Or, you may build your own Certificate Authority using software from Entrust, Xcert, or Baltimore Technologies. Either option will help you establish a comprehensive PKI, which is especially useful in large organizations needed to extend secure, limited network access beyond their own internal users to business partners and customers. 2. 6 Authentication The last bit of housekeeping involved in VPN transmission is authentication. At this step, recipients of data can determine if the sender is really who he says he is (User/System Authentication) and if the data was redirected or corrupted enroute (Data Authentication). . 6. 1 User/System Authentication Consider, again, our two business named FQT and HIQT. When FQT receives a message signed from HIQT, FQT picks a random number and encrypts it using a key which only HIQT should be able to decode. HIQT then decrypts the random number and re-encrypts it using a key only QT should be able to decode. When FQT gets his number back, he can be assured it is really IQT on the other end. 2. 6. 2 Data Authentication In order to verify that data packets have arrived unaltered, VPN systems often use a technique involving “hash functions. A hash function creates a sort of fingerprint of the original data. It calculates a unique number, called a hash, based on fixed or variable length values of unique bit strings. The sender attaches the number to the data packet before the encryption step. When the recipient receives the data and decrypts it, he can calculate his own hash independently. The output of his calculation is compared to the stored value appended by the sender. If the two hashes do not match, the recipient can be able to assume the data has been altered. 3.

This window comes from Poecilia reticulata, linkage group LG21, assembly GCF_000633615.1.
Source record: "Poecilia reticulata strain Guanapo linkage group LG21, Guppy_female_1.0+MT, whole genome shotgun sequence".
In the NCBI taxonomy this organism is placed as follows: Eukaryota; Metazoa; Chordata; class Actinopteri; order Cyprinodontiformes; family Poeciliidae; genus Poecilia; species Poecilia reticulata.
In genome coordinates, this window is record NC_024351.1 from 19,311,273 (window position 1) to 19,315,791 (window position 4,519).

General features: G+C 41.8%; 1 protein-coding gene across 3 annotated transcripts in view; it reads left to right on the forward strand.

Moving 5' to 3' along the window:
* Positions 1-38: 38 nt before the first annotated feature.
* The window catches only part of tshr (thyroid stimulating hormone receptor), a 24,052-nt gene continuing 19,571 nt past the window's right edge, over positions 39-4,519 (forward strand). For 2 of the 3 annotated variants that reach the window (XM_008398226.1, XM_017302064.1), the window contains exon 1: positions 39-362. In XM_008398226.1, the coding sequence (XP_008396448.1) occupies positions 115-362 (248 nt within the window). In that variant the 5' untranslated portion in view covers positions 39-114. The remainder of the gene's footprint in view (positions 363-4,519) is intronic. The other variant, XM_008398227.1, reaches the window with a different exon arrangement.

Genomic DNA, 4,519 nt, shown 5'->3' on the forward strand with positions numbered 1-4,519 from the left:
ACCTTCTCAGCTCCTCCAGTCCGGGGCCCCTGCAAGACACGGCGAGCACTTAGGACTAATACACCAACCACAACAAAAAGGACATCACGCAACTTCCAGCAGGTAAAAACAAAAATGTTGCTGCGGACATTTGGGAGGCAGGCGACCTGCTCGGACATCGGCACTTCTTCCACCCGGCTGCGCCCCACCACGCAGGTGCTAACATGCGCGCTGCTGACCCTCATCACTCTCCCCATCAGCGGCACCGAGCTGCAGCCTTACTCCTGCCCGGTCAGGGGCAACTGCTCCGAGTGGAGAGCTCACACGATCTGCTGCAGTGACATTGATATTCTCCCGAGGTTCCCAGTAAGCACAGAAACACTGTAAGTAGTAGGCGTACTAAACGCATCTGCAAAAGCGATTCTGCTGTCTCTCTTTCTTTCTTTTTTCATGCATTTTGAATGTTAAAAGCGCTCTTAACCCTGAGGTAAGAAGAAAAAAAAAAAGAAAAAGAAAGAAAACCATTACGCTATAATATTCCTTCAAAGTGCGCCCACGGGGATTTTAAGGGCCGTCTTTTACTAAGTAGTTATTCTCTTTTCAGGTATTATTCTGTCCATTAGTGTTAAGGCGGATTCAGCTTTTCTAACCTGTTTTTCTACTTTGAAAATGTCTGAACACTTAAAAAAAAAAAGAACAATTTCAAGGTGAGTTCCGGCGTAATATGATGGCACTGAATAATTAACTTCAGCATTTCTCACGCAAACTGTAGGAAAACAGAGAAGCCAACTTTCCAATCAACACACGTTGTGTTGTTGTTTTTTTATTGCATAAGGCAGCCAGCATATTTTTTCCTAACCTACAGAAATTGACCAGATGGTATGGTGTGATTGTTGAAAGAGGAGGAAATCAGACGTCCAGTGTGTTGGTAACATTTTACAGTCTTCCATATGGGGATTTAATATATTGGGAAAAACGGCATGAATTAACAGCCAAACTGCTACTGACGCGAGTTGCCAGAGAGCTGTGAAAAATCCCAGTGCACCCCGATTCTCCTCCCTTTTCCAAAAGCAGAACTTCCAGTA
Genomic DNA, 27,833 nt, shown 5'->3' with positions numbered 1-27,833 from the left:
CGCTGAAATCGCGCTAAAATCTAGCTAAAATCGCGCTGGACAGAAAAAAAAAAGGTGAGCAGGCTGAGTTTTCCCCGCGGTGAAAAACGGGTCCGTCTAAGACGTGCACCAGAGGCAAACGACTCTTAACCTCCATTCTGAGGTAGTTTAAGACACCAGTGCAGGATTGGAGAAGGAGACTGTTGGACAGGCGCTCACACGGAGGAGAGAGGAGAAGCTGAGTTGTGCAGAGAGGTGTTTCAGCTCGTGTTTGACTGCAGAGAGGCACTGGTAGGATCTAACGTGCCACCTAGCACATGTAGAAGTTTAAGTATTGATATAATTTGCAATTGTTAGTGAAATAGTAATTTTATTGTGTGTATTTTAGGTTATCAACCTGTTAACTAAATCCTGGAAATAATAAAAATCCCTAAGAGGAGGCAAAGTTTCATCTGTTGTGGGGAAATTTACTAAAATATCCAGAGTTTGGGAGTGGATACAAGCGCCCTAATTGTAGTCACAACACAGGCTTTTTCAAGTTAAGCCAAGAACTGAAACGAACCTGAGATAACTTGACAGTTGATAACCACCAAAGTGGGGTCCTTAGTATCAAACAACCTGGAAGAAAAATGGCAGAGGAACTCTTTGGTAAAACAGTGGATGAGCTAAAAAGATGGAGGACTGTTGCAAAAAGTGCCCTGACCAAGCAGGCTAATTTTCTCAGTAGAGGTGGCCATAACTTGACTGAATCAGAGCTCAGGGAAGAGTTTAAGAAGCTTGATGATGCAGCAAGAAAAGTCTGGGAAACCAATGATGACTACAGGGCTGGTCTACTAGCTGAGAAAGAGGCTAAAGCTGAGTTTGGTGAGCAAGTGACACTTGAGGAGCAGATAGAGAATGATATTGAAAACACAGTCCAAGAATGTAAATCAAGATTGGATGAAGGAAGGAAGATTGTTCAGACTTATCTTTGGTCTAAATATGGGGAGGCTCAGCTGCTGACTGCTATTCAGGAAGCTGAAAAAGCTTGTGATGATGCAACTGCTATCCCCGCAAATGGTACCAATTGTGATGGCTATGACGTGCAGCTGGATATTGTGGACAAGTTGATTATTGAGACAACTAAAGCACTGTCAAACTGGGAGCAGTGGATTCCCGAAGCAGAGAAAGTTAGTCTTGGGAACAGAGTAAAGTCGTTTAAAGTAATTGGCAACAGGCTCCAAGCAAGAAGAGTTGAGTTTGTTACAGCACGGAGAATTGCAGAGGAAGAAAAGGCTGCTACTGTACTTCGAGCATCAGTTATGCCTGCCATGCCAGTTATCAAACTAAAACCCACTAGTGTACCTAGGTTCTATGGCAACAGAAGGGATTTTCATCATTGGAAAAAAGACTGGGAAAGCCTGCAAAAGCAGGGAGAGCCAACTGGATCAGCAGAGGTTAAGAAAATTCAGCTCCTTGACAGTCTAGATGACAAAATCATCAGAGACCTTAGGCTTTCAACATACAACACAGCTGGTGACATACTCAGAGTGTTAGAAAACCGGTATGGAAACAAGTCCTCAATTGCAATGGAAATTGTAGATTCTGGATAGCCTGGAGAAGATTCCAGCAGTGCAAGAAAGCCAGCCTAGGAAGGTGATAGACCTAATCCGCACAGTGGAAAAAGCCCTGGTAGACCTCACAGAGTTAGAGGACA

VPN Protocols used for tunneling 3. 1 IPSec IPSec is a standard for secure encrypted communication that provides two security methods: Authenticated Headers (AH) and Encapsulating Security Payload (ESP). AH is used to authenticate packets, whereas ESP encrypts the data portion of packets. It can work in two different modes: transport mode and tunnel mode. IPSec is commonly combined with IKE as a means of using public key cryptography to encrypt data between LANs or between a client and a LAN. IKE provides for the exchange of public and private keys. 3. 2 PPP

In networking, the Point-to-Point Protocol (PPP) is commonly used in establishing a direct connection between two networking nodes. It can provide connection authentication, transmission encryption, and compression. 3. 3 L2TP Layer 2 Tunneling Protocol (L2TP) is an extension of the long protocol used to establish dial-up connections on the Internet, Point-to-Point Protocol (PPP). L2TP uses IPSec rather than MPPE to encrypt data sent over PPP. 3. 4 PPTP Point-to-Point Tunneling Protocol (PPTP) is commonly used by remote users who need to connect to a network using a dial-in connection of modem.

PPTP uses Microsoft Point-to-Point Encryption (MPPE) to encrypt data that passes between the remote computer and the remote access server. 3 Technical Review of IPSec over VPN 4. 1 IPSec IPSec is the Internet standard protocol for tunneling, encryption, and authentication. It was designed to protect network traffic by addressing basic usage issues including:- • Access control • Connection integrity • Authentication of data origin • Protection against replays • Traffic flow confidentiality The IPSec protocol allows two operational modes.

In Transport mode, everything behind the packet and not including the IP header is protected. In Tunnel mode, everything behind and including the header is protected, requiring a new pseudo IP header. While the IPSec protocol was under development, two other protocols — L2TP and PPTP used as temporary solutions. L2TP (Layer 2 Tunneling Protocol) encloses non-Internet protocols such as IPX, SNA, and AppleTalk inside an IP envelope. However, L2TP has to rely on other protocols for encryption functions. PPTP (Point-to-Point Tunneling Protocol) is a proprietary Microsoft encryption and authentication protocol.